Friday, 9 August 2013
POLICE NEED A BETTER SYSTEM FOR REPORTING CRIMES IN PARKS
As I took my usual Friday afternoon walk in Mill Creek Ravine Park, I heard a loud crack. Two ten-year-old boys came into view, one holding a 22 gauge shotgun. Both chattered excitedly about the squirrel they just wounded. With another bullet, they finished off the poor creature.
Armchair quarterbacks told me later that I should have confronted the boys and politely told them that discharging firearms was against the law in public parks. I felt that there was reason enough to get the police first and not risk being threatened or shot myself. Consequently, I raced home to use my phone and call the complaint line.
I had difficulty telling the officer who took my call exactly where the crime took place. No signs were posted along the walking path and I had no idea of which street or avenue was nearest to the place. I did my best to give an approximate address. Then I waited in case the police would phone back. Not only did nobody call but I wasn't able to meet my brother Roy downtown as we had planned.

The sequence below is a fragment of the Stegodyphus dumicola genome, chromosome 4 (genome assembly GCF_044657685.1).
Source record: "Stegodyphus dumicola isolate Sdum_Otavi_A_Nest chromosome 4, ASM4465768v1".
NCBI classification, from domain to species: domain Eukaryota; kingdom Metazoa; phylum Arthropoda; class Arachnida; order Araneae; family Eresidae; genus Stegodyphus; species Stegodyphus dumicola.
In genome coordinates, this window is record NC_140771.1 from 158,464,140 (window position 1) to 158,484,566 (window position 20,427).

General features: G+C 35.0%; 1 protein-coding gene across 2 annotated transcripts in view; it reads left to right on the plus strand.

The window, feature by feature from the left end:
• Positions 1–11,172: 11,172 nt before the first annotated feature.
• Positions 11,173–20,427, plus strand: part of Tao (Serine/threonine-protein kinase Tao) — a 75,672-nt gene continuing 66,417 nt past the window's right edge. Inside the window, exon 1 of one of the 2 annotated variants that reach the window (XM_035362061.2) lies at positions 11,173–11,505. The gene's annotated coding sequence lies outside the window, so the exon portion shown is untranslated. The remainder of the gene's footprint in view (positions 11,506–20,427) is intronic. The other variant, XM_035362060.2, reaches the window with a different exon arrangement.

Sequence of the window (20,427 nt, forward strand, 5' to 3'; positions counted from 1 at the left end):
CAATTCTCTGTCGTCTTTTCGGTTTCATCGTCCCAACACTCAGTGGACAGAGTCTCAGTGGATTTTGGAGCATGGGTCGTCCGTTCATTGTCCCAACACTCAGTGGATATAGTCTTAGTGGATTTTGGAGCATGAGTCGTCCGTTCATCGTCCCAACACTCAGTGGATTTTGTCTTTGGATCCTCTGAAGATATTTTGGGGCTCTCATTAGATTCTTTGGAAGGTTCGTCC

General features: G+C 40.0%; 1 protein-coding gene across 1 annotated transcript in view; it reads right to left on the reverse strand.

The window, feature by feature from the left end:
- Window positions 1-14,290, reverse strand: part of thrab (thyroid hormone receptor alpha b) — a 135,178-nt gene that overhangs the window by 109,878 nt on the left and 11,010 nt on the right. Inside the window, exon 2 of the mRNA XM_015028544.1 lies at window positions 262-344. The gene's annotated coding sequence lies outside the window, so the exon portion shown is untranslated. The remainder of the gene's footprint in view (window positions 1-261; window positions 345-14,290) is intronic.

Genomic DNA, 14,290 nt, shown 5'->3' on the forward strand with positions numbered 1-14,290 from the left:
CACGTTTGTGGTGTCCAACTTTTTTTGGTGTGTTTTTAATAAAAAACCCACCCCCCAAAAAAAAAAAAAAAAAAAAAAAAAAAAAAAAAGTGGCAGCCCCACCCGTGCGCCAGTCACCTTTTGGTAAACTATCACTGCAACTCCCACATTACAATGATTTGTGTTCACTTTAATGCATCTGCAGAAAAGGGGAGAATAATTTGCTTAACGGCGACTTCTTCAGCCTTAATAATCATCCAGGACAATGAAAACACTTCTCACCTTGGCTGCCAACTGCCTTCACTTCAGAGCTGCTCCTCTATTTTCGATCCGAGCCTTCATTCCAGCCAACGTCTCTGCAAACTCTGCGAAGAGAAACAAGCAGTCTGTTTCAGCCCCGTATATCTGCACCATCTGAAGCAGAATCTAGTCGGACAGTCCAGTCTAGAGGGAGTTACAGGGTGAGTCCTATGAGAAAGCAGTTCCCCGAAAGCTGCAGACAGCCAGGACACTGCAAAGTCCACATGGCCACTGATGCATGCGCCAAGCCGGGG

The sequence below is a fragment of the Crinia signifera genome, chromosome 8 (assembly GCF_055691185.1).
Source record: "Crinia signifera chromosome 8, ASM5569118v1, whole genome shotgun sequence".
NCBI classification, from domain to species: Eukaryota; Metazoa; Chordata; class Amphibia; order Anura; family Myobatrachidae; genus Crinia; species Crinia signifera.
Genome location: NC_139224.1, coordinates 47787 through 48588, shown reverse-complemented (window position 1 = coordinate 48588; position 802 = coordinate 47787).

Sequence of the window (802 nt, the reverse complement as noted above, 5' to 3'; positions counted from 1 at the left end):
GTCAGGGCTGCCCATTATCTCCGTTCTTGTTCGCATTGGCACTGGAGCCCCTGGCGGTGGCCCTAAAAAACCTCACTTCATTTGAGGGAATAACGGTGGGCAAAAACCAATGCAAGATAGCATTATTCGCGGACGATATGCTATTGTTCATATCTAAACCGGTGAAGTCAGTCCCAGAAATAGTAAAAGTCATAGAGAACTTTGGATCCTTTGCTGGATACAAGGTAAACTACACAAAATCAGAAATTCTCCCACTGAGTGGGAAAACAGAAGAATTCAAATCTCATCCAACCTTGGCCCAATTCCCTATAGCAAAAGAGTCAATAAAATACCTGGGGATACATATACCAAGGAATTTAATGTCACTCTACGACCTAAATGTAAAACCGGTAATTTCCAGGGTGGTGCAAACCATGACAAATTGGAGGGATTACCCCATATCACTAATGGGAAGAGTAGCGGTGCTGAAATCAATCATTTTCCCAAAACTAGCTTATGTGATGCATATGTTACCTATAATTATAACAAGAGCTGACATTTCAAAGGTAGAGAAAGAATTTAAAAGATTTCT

Even though we now have cell phones with GPS apps, it's still hard to call the police and give exact coordinates in a park. Mill Creek is especially difficult since most of it is left in a natural state. If you know of a better way to inform the authorities of a crime in progress in an undeveloped area, please comment.
I've written about other times when I tried to report to the police some sort of illegal activity in my three memoirs. Two of them are on the Bruce Atchison's books page. I recently published How I Was Razed: A Journey from Cultism to Christianity. Please check it out at Amazon, Barnes & Noble, and Virtual Bookworm Publishers.